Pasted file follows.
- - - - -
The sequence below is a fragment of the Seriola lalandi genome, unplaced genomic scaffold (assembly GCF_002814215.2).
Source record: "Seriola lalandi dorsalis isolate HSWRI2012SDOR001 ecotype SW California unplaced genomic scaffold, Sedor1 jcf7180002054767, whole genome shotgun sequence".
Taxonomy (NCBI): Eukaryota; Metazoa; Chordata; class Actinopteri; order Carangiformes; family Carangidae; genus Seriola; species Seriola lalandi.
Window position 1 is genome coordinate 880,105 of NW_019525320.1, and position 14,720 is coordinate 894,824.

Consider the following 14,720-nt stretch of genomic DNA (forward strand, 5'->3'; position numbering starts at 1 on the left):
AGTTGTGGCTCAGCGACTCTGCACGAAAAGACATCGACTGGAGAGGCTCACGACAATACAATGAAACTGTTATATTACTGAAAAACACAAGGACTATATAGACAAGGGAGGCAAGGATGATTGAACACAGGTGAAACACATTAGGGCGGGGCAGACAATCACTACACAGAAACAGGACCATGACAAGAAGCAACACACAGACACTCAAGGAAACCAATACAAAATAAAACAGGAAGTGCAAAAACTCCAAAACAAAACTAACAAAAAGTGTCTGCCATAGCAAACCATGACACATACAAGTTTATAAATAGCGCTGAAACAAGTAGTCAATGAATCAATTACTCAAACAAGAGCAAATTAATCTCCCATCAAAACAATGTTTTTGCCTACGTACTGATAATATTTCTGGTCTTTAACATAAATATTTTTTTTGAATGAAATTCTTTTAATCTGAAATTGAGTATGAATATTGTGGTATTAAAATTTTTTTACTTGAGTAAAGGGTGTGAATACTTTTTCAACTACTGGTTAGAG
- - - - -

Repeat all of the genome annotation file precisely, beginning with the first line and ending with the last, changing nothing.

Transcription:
The sequence below is a fragment of the Seriola lalandi genome, unplaced genomic scaffold (assembly GCF_002814215.2).
Source record: "Seriola lalandi dorsalis isolate HSWRI2012SDOR001 ecotype SW California unplaced genomic scaffold, Sedor1 jcf7180002054767, whole genome shotgun sequence".
Taxonomy (NCBI): Eukaryota; Metazoa; Chordata; class Actinopteri; order Carangiformes; family Carangidae; genus Seriola; species Seriola lalandi.
Window position 1 is genome coordinate 880,105 of NW_019525320.1, and position 14,720 is coordinate 894,824.

Consider the following 14,720-nt stretch of genomic DNA (forward strand, 5'->3'; position numbering starts at 1 on the left):
AGTTGTGGCTCAGCGACTCTGCACGAAAAGACATCGACTGGAGAGGCTCACGACAATACAATGAAACTGTTATATTACTGAAAAACACAAGGACTATATAGACAAGGGAGGCAAGGATGATTGAACACAGGTGAAACACATTAGGGCGGGGCAGACAATCACTACACAGAAACAGGACCATGACAAGAAGCAACACACAGACACTCAAGGAAACCAATACAAAATAAAACAGGAAGTGCAAAAACTCCAAAACAAAACTAACAAAAAGTGTCTGCCATAGCAAACCATGACACATACAAGTTTATAAATAGCGCTGAAACAAGTAGTCAATGAATCAATTACTCAAACAAGAGCAAATTAATCTCCCATCAAAACAATGTTTTTGCCTACGTACTGATAATATTTCTGGTCTTTAACATAAATATTTTTTTTGAATGAAATTCTTTTAATCTGAAATTGAGTATGAATATTGTGGTATTAAAATTTTTTTACTTGAGTAAAGGGTGTGAATACTTTTTCAACTACTGGTTAGAG